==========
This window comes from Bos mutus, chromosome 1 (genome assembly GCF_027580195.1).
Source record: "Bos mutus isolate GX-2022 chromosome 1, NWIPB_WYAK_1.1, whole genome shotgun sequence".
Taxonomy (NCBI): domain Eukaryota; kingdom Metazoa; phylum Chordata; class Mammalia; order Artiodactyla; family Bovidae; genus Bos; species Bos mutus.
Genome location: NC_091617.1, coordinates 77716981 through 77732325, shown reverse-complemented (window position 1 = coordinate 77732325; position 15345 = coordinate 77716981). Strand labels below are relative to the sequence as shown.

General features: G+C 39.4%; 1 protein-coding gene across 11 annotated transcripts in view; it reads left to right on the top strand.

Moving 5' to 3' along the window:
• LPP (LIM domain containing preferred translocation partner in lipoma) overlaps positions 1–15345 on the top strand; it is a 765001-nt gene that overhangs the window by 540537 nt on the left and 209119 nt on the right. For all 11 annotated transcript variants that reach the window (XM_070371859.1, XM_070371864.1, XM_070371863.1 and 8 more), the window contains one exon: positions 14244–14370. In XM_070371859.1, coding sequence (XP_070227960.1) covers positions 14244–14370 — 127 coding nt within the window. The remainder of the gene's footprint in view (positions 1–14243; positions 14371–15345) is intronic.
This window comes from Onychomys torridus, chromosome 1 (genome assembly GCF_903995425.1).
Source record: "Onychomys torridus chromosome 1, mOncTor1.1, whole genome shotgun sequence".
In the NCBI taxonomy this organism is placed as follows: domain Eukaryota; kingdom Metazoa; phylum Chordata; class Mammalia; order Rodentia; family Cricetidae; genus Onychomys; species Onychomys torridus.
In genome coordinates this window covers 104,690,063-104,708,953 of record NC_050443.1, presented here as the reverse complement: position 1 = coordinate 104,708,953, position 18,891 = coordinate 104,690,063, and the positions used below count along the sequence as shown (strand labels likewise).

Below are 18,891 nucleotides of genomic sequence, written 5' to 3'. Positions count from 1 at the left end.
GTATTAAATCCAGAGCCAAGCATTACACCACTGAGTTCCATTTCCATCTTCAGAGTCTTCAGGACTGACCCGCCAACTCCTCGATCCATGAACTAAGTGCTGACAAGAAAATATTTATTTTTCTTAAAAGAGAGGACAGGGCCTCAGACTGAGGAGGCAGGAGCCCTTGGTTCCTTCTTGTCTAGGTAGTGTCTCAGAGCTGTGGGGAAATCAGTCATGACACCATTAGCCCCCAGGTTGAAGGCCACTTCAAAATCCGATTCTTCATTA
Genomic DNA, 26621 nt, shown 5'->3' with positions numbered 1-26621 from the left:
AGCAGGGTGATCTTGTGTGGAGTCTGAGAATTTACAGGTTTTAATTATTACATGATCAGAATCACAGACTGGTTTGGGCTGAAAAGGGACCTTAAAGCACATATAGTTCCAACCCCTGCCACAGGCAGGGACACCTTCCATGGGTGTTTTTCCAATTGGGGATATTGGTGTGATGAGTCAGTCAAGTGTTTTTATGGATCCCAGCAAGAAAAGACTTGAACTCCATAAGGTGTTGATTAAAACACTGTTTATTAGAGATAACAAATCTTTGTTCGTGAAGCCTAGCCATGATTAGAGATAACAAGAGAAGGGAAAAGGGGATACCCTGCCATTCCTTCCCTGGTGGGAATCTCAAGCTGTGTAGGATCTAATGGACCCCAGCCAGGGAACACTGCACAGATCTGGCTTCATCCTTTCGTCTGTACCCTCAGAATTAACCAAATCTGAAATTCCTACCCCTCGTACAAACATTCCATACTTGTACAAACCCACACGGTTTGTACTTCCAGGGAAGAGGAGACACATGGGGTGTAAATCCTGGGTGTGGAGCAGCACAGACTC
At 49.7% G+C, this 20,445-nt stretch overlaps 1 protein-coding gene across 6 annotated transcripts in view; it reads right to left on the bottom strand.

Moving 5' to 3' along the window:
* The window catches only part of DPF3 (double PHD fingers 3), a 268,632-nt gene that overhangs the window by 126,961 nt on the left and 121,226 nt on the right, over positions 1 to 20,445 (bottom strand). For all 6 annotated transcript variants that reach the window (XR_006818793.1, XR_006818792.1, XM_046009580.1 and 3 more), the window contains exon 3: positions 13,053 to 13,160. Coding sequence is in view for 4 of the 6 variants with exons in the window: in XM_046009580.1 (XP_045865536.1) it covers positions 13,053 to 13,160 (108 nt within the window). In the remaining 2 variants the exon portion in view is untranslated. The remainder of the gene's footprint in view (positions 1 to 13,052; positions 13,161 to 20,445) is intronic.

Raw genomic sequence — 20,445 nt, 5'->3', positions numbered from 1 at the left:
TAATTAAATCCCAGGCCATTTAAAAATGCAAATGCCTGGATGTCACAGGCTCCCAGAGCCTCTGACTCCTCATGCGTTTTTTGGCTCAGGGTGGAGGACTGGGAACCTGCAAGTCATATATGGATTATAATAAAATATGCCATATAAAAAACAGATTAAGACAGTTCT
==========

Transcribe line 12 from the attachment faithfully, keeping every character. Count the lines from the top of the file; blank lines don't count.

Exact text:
Below are 18,891 nucleotides of genomic sequence, written 5' to 3'. Positions count from 1 at the left end.